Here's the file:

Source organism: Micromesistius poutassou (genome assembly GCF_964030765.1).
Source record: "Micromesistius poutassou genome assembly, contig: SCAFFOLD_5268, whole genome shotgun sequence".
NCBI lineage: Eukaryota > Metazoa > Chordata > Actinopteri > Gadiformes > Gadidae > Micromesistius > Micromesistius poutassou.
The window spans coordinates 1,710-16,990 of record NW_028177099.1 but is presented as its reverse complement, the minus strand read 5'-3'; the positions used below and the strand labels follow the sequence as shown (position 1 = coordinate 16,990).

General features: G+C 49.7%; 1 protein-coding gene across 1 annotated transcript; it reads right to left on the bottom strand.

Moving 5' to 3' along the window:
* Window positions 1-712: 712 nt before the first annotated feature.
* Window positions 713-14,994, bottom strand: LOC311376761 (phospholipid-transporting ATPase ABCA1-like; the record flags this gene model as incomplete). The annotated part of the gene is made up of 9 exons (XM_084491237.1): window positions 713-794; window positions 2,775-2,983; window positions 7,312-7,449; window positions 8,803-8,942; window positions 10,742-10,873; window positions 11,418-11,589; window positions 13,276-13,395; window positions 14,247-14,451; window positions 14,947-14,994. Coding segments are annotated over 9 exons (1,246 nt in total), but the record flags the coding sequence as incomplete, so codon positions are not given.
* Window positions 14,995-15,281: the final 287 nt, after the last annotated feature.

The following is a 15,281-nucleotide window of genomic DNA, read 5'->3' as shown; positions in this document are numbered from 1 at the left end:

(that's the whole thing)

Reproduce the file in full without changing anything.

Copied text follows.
Source organism: Micromesistius poutassou (genome assembly GCF_964030765.1).
Source record: "Micromesistius poutassou genome assembly, contig: SCAFFOLD_5268, whole genome shotgun sequence".
NCBI lineage: Eukaryota > Metazoa > Chordata > Actinopteri > Gadiformes > Gadidae > Micromesistius > Micromesistius poutassou.
The window spans coordinates 1,710-16,990 of record NW_028177099.1 but is presented as its reverse complement, the minus strand read 5'-3'; the positions used below and the strand labels follow the sequence as shown (position 1 = coordinate 16,990).

General features: G+C 49.7%; 1 protein-coding gene across 1 annotated transcript; it reads right to left on the bottom strand.

Moving 5' to 3' along the window:
* Window positions 1-712: 712 nt before the first annotated feature.
* Window positions 713-14,994, bottom strand: LOC311376761 (phospholipid-transporting ATPase ABCA1-like; the record flags this gene model as incomplete). The annotated part of the gene is made up of 9 exons (XM_084491237.1): window positions 713-794; window positions 2,775-2,983; window positions 7,312-7,449; window positions 8,803-8,942; window positions 10,742-10,873; window positions 11,418-11,589; window positions 13,276-13,395; window positions 14,247-14,451; window positions 14,947-14,994. Coding segments are annotated over 9 exons (1,246 nt in total), but the record flags the coding sequence as incomplete, so codon positions are not given.
* Window positions 14,995-15,281: the final 287 nt, after the last annotated feature.

The following is a 15,281-nucleotide window of genomic DNA, read 5'->3' as shown; positions in this document are numbered from 1 at the left end: